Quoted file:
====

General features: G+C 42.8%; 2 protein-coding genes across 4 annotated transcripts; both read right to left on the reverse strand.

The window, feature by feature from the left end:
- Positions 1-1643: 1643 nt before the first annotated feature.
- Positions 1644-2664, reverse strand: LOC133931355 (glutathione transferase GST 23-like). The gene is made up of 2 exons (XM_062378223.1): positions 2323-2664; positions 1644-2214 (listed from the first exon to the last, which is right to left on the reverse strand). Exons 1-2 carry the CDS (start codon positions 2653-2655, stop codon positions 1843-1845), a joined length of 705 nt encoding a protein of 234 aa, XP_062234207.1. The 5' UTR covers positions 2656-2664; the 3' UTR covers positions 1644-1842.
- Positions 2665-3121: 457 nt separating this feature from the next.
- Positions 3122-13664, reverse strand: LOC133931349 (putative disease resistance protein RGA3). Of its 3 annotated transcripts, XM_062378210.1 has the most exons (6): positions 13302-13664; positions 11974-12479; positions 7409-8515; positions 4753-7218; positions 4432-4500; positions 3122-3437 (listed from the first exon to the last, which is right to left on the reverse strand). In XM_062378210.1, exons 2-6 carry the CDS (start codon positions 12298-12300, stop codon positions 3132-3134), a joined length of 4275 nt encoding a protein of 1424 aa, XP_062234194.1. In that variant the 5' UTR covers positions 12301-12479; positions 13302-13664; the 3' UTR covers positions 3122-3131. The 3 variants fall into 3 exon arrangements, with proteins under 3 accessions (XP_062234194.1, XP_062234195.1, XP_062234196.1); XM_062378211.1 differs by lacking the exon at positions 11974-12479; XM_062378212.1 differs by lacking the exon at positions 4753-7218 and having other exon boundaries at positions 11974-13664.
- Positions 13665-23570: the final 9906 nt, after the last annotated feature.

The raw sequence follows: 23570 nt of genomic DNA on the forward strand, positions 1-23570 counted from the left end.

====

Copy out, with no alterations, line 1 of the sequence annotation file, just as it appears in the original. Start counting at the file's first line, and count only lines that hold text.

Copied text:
General features: G+C 42.8%; 2 protein-coding genes across 4 annotated transcripts; both read right to left on the reverse strand.